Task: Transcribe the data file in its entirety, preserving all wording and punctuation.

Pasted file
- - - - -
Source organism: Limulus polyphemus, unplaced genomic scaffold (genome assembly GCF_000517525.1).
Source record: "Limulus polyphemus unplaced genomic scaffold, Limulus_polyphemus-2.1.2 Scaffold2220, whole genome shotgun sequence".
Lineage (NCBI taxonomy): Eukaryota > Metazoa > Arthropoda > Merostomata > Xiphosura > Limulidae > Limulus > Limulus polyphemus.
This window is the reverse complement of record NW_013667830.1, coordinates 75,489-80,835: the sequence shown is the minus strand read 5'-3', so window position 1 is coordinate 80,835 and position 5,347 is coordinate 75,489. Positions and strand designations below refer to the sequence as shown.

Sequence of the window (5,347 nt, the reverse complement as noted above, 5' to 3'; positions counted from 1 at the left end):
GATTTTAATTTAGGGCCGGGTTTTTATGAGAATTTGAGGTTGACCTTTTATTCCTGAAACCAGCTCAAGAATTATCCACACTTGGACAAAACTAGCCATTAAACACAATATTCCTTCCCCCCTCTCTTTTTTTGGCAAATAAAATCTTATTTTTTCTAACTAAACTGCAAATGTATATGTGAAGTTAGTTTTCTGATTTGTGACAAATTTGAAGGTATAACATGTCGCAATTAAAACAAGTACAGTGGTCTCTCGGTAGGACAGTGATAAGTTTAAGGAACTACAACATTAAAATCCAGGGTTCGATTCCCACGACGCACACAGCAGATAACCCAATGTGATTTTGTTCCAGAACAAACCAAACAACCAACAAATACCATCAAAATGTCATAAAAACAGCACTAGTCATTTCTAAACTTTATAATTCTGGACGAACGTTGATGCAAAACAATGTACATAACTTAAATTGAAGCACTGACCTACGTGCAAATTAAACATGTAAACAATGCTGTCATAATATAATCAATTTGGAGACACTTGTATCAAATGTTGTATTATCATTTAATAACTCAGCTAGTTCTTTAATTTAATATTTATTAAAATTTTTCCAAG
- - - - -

Source organism: Limulus polyphemus, unplaced genomic scaffold (genome assembly GCF_000517525.1).
Source record: "Limulus polyphemus unplaced genomic scaffold, Limulus_polyphemus-2.1.2 Scaffold2220, whole genome shotgun sequence".
Lineage (NCBI taxonomy): Eukaryota > Metazoa > Arthropoda > Merostomata > Xiphosura > Limulidae > Limulus > Limulus polyphemus.
This window is the reverse complement of record NW_013667830.1, coordinates 75,489-80,835: the sequence shown is the minus strand read 5'-3', so window position 1 is coordinate 80,835 and position 5,347 is coordinate 75,489. Positions and strand designations below refer to the sequence as shown.

Sequence of the window (5,347 nt, the reverse complement as noted above, 5' to 3'; positions counted from 1 at the left end):
GATTTTAATTTAGGGCCGGGTTTTTATGAGAATTTGAGGTTGACCTTTTATTCCTGAAACCAGCTCAAGAATTATCCACACTTGGACAAAACTAGCCATTAAACACAATATTCCTTCCCCCCTCTCTTTTTTTGGCAAATAAAATCTTATTTTTTCTAACTAAACTGCAAATGTATATGTGAAGTTAGTTTTCTGATTTGTGACAAATTTGAAGGTATAACATGTCGCAATTAAAACAAGTACAGTGGTCTCTCGGTAGGACAGTGATAAGTTTAAGGAACTACAACATTAAAATCCAGGGTTCGATTCCCACGACGCACACAGCAGATAACCCAATGTGATTTTGTTCCAGAACAAACCAAACAACCAACAAATACCATCAAAATGTCATAAAAACAGCACTAGTCATTTCTAAACTTTATAATTCTGGACGAACGTTGATGCAAAACAATGTACATAACTTAAATTGAAGCACTGACCTACGTGCAAATTAAACATGTAAACAATGCTGTCATAATATAATCAATTTGGAGACACTTGTATCAAATGTTGTATTATCATTTAATAACTCAGCTAGTTCTTTAATTTAATATTTATTAAAATTTTTCCAAG